GAYS MILLS - For the longest time as Thatcher babbled away in a language only he could understand, I dreamed of all of the things he would say. For we all know ‘kids say the darndest things.’
Recollection of my childhood is not my dad’s strongest suit. It’s not exactly that he doesn’t remember period, it’s mostly that he can’t remember if it was my brother or I who said or did something. I really don’t blame him though, we’re only 18 months apart and we looked like twins. It was fairly easy to mix us up in the blur that is your day-to-day life as a working parent with two kids.
Usually if you ask my dad about our childhood, he sums it up by saying “All I remember were a lot of pink and blue diapers and cases of soy formula because you and Patrick were always puking everything up otherwise.” And then he’ll usually add that he too was intolerant of dairy as a child and his mother would have to walk next door to the farmer for fresh goat milk every day to feed little infant Tommy.
Despite the blur and whirlwind of raising two blonde, curly-haired rug rats, my dad has a sharp recollection of some of the more comical things my brother and I have uttered over time.
One of my more famous lines stemmed from a moment that every farm kid has probably had.
Since we grew up on a small hobby farm, we quickly gained the understanding that the mother chicken, goose, duck and or turkey will sit upon its clutch of eggs, keeping them warm which would usually always result in hatchlings, as long as they were left alone to do so.
I don’t remember participating in this moment as much as I remember watching my brother, who was probably not much older than Thatcher at the time.
My dad was on the phone gabbing way to my grandma. The gray-coiled cord was wrapped around the doorway into the kitchen, as my brother and I were only a few feet away in the dining room, preparing to commence.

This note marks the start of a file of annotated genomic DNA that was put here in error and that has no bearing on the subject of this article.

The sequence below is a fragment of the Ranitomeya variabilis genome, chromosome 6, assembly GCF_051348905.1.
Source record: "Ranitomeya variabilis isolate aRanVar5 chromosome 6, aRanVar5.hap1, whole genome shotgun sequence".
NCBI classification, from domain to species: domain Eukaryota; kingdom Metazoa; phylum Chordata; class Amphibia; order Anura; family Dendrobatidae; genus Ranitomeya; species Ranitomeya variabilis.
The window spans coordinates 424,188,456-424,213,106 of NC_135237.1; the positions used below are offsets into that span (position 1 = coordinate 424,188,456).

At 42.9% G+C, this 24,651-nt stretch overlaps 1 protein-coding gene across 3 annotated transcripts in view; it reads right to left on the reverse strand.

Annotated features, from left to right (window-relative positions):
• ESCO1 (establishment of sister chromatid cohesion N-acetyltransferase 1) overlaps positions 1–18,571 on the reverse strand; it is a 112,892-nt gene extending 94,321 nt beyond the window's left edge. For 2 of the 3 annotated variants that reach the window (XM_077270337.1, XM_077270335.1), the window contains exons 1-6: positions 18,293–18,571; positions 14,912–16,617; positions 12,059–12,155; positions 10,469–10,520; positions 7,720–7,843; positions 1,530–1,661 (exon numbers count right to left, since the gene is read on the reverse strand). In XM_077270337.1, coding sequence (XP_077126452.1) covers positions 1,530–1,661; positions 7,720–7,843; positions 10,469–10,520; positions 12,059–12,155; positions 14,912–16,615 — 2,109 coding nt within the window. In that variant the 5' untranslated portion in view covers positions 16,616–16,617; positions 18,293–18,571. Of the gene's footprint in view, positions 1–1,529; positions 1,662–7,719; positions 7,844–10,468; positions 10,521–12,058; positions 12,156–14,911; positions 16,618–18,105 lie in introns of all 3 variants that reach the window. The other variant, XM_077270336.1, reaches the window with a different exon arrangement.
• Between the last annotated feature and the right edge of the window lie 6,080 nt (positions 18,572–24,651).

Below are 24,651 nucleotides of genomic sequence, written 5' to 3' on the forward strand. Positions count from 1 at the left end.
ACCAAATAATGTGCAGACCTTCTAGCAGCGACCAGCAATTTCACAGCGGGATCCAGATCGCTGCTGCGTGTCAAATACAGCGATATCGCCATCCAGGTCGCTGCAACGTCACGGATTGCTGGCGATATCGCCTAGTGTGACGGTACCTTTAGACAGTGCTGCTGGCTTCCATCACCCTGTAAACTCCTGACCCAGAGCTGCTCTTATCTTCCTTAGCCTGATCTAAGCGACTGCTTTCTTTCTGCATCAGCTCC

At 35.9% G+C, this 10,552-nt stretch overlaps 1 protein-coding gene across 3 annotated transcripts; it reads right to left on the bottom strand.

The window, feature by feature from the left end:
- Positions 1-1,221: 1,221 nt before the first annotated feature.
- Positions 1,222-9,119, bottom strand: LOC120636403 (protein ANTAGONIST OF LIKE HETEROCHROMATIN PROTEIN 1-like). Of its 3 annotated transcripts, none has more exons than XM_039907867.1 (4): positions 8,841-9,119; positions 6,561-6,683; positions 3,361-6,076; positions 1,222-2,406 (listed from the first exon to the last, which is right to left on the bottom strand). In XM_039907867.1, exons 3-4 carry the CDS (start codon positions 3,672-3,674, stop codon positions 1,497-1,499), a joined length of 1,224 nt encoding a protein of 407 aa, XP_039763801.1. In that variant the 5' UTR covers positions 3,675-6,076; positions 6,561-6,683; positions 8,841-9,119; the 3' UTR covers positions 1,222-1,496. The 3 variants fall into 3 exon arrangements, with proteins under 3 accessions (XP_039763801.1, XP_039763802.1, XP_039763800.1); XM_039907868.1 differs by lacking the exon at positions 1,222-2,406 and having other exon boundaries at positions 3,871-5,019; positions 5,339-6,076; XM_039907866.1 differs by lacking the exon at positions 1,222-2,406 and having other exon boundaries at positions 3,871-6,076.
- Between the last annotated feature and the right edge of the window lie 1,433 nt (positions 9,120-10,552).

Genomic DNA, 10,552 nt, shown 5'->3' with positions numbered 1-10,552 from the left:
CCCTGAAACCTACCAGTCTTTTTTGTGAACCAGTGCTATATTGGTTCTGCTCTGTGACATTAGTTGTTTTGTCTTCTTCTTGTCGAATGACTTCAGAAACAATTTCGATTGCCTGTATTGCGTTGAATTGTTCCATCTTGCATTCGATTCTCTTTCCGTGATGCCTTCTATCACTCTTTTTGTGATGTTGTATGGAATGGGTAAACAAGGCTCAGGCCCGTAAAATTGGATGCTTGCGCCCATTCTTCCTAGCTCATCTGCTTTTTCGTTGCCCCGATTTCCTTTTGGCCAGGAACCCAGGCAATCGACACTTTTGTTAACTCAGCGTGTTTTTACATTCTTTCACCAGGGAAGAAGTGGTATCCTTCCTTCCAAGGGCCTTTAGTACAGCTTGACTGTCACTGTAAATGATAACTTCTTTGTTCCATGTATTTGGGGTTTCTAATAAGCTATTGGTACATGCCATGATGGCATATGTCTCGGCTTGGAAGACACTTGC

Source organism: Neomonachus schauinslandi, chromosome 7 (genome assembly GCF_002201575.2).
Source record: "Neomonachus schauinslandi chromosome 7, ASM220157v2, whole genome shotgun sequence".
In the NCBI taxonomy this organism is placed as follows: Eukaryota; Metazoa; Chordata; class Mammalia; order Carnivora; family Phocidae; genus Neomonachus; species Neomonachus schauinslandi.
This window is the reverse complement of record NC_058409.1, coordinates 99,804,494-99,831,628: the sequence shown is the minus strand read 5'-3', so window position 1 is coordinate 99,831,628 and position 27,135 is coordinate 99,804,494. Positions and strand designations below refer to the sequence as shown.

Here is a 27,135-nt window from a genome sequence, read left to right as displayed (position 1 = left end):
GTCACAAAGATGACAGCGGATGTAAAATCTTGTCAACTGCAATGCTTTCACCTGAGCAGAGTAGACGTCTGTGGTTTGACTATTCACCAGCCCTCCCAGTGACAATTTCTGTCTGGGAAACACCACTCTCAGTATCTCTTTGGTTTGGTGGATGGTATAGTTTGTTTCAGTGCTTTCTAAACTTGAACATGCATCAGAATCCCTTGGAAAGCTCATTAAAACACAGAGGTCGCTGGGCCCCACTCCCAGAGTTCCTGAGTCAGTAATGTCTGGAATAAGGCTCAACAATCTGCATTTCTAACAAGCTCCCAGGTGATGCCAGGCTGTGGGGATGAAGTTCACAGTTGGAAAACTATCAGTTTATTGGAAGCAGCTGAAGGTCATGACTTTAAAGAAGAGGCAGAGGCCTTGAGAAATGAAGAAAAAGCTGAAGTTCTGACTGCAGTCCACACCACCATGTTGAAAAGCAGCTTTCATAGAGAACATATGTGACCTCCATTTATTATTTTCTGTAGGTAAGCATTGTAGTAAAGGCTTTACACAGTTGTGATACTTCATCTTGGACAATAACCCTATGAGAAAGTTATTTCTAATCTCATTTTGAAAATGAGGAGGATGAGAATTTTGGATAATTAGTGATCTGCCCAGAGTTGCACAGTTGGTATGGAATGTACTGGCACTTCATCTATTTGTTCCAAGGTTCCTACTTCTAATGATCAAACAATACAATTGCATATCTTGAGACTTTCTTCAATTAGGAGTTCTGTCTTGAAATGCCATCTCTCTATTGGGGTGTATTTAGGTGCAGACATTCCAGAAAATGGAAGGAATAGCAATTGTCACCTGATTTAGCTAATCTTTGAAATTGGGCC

Patty dragged a laundry basket full of clothes over to the table where he had cleared a small spot. He began dragging clothing up to the top of the table and putting it in a nice little pile. From there, he extracted a few goose eggs from a hiding spot where he had apparently smuggled them to earlier in the day. He lovingly and carefully placed the eggs in the small nest before whipping off his diaper and carefully squatting over the eggs.
By this time, my dad had realized that we were being far too quiet and thought something most certainly could be wrong. He rounded the corner, phone still in hand and the long gray-curled phone cord dragging along the floor as it wrapped back into itself.
He burst into laughter describing the scene to my grandma. My brother remained unflappable to the laughter and continued to hover above the eggs in hopes that they would soon produce goslings, who would consider him their mother.
Once off the phone, I apparently said in a rather deadpan manner, “That’s a real Kodak moment dad!” I would forever be reminded of this phrase that was such a hot piece of pop culture at the time.
Over the last, nearly five years of a steady relationship with Chasca I’ve also gotten to hear his greatest quotes that have gone down in family history.
One of my personal favorites even has a photo to accompany it, apparently making it a genuine ‘Kodak moment!’
Chasca’s grandparents had taken him fishing, and judging by the photo he was probably around seven or eight years old.
As the story goes the young lad with the buzz-cut red hair and freckles had just caught a small pan fish of some sort. As he pulled it up out of the water his beloved Grandpa Mark offered to remove the little fish from his hook. Chasca declined his grandpa’s offer with the infamous line, (apparently delivered in a quite serious tone,) “a man’s gotta do what a man’s gotta do.”
For now, Thatcher’s language is all utilitarian demands, “Mama, Bee Bee, EAT!” “Dah Dah, Bee Bee, UP!” But I’m sure it won’t be long before something utterly hilarious, inappropriate or down right goofy passes his little lips.